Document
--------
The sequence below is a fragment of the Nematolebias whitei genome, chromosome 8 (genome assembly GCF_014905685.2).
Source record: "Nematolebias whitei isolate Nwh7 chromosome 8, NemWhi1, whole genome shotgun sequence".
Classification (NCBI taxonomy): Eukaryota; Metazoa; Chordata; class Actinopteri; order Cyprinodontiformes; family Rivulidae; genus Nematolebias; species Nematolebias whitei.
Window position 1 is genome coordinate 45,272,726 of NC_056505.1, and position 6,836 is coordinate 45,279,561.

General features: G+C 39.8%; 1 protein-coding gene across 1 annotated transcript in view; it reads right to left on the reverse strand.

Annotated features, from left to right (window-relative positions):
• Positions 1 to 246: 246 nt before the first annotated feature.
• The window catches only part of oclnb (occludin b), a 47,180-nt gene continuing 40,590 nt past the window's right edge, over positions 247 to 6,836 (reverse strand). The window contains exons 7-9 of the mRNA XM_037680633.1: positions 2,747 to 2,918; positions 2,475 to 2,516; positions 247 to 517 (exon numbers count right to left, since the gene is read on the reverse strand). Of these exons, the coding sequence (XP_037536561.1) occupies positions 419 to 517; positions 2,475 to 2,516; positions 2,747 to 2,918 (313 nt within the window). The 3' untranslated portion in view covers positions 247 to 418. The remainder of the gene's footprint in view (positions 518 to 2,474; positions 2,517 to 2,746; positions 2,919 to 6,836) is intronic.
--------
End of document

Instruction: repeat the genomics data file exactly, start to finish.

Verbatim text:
The sequence below is a fragment of the Nematolebias whitei genome, chromosome 8 (genome assembly GCF_014905685.2).
Source record: "Nematolebias whitei isolate Nwh7 chromosome 8, NemWhi1, whole genome shotgun sequence".
Classification (NCBI taxonomy): Eukaryota; Metazoa; Chordata; class Actinopteri; order Cyprinodontiformes; family Rivulidae; genus Nematolebias; species Nematolebias whitei.
Window position 1 is genome coordinate 45,272,726 of NC_056505.1, and position 6,836 is coordinate 45,279,561.

General features: G+C 39.8%; 1 protein-coding gene across 1 annotated transcript in view; it reads right to left on the reverse strand.

Annotated features, from left to right (window-relative positions):
• Positions 1 to 246: 246 nt before the first annotated feature.
• The window catches only part of oclnb (occludin b), a 47,180-nt gene continuing 40,590 nt past the window's right edge, over positions 247 to 6,836 (reverse strand). The window contains exons 7-9 of the mRNA XM_037680633.1: positions 2,747 to 2,918; positions 2,475 to 2,516; positions 247 to 517 (exon numbers count right to left, since the gene is read on the reverse strand). Of these exons, the coding sequence (XP_037536561.1) occupies positions 419 to 517; positions 2,475 to 2,516; positions 2,747 to 2,918 (313 nt within the window). The 3' untranslated portion in view covers positions 247 to 418. The remainder of the gene's footprint in view (positions 518 to 2,474; positions 2,517 to 2,746; positions 2,919 to 6,836) is intronic.